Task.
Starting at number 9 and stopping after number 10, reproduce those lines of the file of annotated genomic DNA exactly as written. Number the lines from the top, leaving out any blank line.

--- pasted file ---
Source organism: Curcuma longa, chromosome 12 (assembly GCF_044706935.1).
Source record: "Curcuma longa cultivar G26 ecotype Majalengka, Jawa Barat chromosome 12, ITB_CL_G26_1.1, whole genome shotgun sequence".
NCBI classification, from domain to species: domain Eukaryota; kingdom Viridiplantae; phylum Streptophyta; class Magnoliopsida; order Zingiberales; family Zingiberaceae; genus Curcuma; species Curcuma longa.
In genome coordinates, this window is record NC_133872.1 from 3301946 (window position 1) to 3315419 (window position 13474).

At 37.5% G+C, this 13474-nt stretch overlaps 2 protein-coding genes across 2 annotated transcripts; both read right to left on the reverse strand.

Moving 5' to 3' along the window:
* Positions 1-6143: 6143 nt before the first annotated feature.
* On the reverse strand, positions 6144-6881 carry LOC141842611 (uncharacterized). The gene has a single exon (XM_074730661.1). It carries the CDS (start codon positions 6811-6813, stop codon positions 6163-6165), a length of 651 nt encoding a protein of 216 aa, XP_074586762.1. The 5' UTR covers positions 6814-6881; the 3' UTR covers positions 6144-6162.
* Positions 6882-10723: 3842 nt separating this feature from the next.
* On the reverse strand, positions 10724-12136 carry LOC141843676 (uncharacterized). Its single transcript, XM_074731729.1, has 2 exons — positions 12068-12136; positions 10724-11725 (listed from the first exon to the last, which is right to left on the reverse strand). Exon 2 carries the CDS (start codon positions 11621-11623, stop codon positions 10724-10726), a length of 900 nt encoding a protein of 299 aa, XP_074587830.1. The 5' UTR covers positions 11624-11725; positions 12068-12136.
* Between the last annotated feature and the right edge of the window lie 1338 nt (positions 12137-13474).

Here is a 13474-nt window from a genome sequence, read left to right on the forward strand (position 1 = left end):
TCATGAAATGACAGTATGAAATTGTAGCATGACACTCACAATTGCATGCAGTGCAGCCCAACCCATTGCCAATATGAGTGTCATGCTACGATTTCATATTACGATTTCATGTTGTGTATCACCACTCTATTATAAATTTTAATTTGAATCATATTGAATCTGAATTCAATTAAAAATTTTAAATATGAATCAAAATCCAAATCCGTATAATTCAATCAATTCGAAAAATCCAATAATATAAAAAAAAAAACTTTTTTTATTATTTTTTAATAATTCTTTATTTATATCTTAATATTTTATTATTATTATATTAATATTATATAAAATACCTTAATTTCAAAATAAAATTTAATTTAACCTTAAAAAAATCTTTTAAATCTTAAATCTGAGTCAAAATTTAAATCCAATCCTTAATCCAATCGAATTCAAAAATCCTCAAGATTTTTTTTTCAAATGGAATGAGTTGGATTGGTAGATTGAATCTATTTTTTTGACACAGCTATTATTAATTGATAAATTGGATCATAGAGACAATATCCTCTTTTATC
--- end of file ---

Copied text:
* Positions 6882-10723: 3842 nt separating this feature from the next.
* On the reverse strand, positions 10724-12136 carry LOC141843676 (uncharacterized). Its single transcript, XM_074731729.1, has 2 exons — positions 12068-12136; positions 10724-11725 (listed from the first exon to the last, which is right to left on the reverse strand). Exon 2 carries the CDS (start codon positions 11621-11623, stop codon positions 10724-10726), a length of 900 nt encoding a protein of 299 aa, XP_074587830.1. The 5' UTR covers positions 11624-11725; positions 12068-12136.